Trigonometric Graphs

The values of Unit Circle in Trigonometry create a repetitive pattern producing graphs like waves. These graphs are written in domains of \pi.

The three basic trigonometric functions: sine, cosine and tangent display different graphs at different points.


The Geogebra applet below shows their pathway between 0 and 2\pi radians. "Click to play" the sin, cos and tan graphs.

Furthermore, the inverse trigonometric functions also have their own set of graphs. The graphs are reciprocal ratios of the basic sin, cos and tan graphs (and values).

trig other graphs



1. Graph the function f(x)=sin(x)+1

Notice that the normal sine graph moves up by one point. The range has a minimum of 0 and a maximum of 2.



2. Graph the function f(x)=2cos(x).

Notice that the normal cosine graph's range has been doubled in this function. The "2" doubles the range.


3. Graph the function f(x)=sin(2x).

Notice that there are double the amount of waves compared to the normal sine graph. "2x" increases (or decreases) the frequency (cycle) of the wave.


Trigonometric Functions with Periods and Amplitudes


The period is the distance over which the curve moves along the x-axis before it repeats. While the amplitude is the maximum distance that the graph stretches out from the centre of the graph on the y-axis.


y = sin x has amplitude 1 and period 2\pi

y = cos x has amplitude 1 and period 2\pi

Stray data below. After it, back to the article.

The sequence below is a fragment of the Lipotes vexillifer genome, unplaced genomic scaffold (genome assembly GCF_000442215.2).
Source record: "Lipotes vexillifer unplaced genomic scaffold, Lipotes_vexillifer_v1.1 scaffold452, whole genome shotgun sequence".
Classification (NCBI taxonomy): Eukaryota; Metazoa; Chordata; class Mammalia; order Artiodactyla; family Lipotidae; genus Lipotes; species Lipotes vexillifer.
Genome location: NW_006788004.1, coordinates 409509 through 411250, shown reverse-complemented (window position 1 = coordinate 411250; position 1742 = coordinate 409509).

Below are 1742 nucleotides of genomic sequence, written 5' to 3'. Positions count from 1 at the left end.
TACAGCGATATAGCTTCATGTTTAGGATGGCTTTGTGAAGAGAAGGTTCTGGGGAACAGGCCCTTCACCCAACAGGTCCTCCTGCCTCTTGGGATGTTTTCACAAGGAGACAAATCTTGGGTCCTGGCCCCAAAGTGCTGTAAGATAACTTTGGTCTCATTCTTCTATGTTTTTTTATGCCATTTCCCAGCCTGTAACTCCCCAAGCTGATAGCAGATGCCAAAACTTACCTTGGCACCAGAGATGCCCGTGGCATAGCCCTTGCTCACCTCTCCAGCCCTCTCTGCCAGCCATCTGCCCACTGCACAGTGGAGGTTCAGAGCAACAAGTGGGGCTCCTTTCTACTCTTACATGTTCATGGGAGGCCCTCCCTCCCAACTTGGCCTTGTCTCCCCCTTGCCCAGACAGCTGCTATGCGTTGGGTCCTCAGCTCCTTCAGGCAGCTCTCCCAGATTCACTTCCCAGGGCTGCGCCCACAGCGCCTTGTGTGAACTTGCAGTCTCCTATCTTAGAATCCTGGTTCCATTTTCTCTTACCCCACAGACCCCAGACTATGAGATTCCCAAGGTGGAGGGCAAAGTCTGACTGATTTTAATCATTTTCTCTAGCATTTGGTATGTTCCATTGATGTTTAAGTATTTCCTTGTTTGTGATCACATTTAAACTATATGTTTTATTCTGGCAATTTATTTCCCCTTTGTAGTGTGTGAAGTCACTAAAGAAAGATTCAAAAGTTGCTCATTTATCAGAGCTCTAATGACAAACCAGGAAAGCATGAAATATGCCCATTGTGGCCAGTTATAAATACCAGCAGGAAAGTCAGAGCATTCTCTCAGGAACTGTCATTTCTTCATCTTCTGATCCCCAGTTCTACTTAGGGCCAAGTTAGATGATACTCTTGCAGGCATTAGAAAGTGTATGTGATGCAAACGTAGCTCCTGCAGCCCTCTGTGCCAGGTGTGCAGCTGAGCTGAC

y = tan x has no amplitude and period \pi


y = a sin bx has amplitude a and period \cfrac{2 \pi}{b}

y = a cos bx has amplitude a and period \cfrac{2 \pi}{b}

y = a sin bx has no amplitude and period \cfrac{\pi}{b}




1. Sketch y=5\sin { 4x } in the domain for  0 \le  x \le  2\pi .

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2. Sketch f(x)=\sin { \left( x+\cfrac { \pi }{ 2 } \right) } for  0 \le  x \le  2\pi .

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f(x)=\sin { \left( x+\cfrac { \pi }{ 2 } \right) } will be moved \cfrac{\pi}{2} units to the left. The graph is the same as f(x)=\sin {x} but starts in a different position.


If you are not sure, you can always use tables of values (although it takes a longer time).


3. Sketch f(x)=\cos { \cfrac { 1 }{ 2 } x } for  0 \le  x \le  2\pi .

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Notice that the period is a half - which means that the wave of cosine function will be longer and less frequent.


4. Sketch y=\cos { 2x } +2\cos { x } for  0 \le  x \le  2\pi .

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The results of cos 2x and 2 cos x are joined together and the resultant values are used. To be more accurate, you can use a table of values.

Some trigonometric equations are not solvable algebraically, but it could solved graphically by finding the points of intersection between two equations. One example as follows:


How many solutions are there for \tan { 2x } =\cfrac { 1 }{ 2 } x+1 in the domain 0\le x \le 2\pi?

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Sketch  y=\tan{ 2x }  and  y=\cfrac { 1 }{ 2 } x+1.


We can see that y=\tan{ 2x } and y=\cfrac { 1 }{ 2 } x+1 intersect at four different points. Therefore, the equation has 4 unique solutions.